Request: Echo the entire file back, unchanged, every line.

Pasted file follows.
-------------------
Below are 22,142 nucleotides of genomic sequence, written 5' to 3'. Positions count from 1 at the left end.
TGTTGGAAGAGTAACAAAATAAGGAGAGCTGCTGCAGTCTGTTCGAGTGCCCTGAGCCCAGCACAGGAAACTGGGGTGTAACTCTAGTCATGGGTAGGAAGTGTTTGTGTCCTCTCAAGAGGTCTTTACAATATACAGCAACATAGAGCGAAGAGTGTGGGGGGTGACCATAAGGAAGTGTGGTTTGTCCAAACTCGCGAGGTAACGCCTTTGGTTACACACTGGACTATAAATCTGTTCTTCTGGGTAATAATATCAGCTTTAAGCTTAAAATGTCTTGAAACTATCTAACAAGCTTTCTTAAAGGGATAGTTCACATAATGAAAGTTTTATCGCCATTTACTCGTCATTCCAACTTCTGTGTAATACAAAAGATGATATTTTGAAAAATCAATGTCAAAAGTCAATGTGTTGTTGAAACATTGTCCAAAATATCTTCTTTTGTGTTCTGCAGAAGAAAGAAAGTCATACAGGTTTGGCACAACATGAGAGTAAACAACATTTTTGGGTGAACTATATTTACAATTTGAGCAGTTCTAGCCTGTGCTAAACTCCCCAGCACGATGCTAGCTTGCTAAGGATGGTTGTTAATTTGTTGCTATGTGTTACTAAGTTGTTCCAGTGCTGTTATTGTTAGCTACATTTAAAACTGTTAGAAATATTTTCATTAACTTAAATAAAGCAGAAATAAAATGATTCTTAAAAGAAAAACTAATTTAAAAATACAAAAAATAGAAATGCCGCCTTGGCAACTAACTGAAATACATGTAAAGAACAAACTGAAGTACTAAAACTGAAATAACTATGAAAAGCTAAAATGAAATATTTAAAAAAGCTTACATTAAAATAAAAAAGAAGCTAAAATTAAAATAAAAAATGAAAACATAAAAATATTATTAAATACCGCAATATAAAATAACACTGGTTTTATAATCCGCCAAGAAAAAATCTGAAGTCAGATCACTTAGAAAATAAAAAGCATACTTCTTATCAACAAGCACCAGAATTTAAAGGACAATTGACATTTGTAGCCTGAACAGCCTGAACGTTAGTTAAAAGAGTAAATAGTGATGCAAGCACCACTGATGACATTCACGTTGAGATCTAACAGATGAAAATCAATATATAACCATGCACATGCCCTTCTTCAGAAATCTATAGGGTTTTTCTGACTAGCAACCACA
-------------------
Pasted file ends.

Below are 22,142 nucleotides of genomic sequence, written 5' to 3'. Positions count from 1 at the left end.
TGTTGGAAGAGTAACAAAATAAGGAGAGCTGCTGCAGTCTGTTCGAGTGCCCTGAGCCCAGCACAGGAAACTGGGGTGTAACTCTAGTCATGGGTAGGAAGTGTTTGTGTCCTCTCAAGAGGTCTTTACAATATACAGCAACATAGAGCGAAGAGTGTGGGGGGTGACCATAAGGAAGTGTGGTTTGTCCAAACTCGCGAGGTAACGCCTTTGGTTACACACTGGACTATAAATCTGTTCTTCTGGGTAATAATATCAGCTTTAAGCTTAAAATGTCTTGAAACTATCTAACAAGCTTTCTTAAAGGGATAGTTCACATAATGAAAGTTTTATCGCCATTTACTCGTCATTCCAACTTCTGTGTAATACAAAAGATGATATTTTGAAAAATCAATGTCAAAAGTCAATGTGTTGTTGAAACATTGTCCAAAATATCTTCTTTTGTGTTCTGCAGAAGAAAGAAAGTCATACAGGTTTGGCACAACATGAGAGTAAACAACATTTTTGGGTGAACTATATTTACAATTTGAGCAGTTCTAGCCTGTGCTAAACTCCCCAGCACGATGCTAGCTTGCTAAGGATGGTTGTTAATTTGTTGCTATGTGTTACTAAGTTGTTCCAGTGCTGTTATTGTTAGCTACATTTAAAACTGTTAGAAATATTTTCATTAACTTAAATAAAGCAGAAATAAAATGATTCTTAAAAGAAAAACTAATTTAAAAATACAAAAAATAGAAATGCCGCCTTGGCAACTAACTGAAATACATGTAAAGAACAAACTGAAGTACTAAAACTGAAATAACTATGAAAAGCTAAAATGAAATATTTAAAAAAGCTTACATTAAAATAAAAAAGAAGCTAAAATTAAAATAAAAAATGAAAACATAAAAATATTATTAAATACCGCAATATAAAATAACACTGGTTTTATAATCCGCCAAGAAAAAATCTGAAGTCAGATCACTTAGAAAATAAAAAGCATACTTCTTATCAACAAGCACCAGAATTTAAAGGACAATTGACATTTGTAGCCTGAACAGCCTGAACGTTAGTTAAAAGAGTAAATAGTGATGCAAGCACCACTGATGACATTCACGTTGAGATCTAACAGATGAAAATCAATATATAACCATGCACATGCCCTTCTTCAGAAATCTATAGGGTTTTTCTGACTAGCAACCACA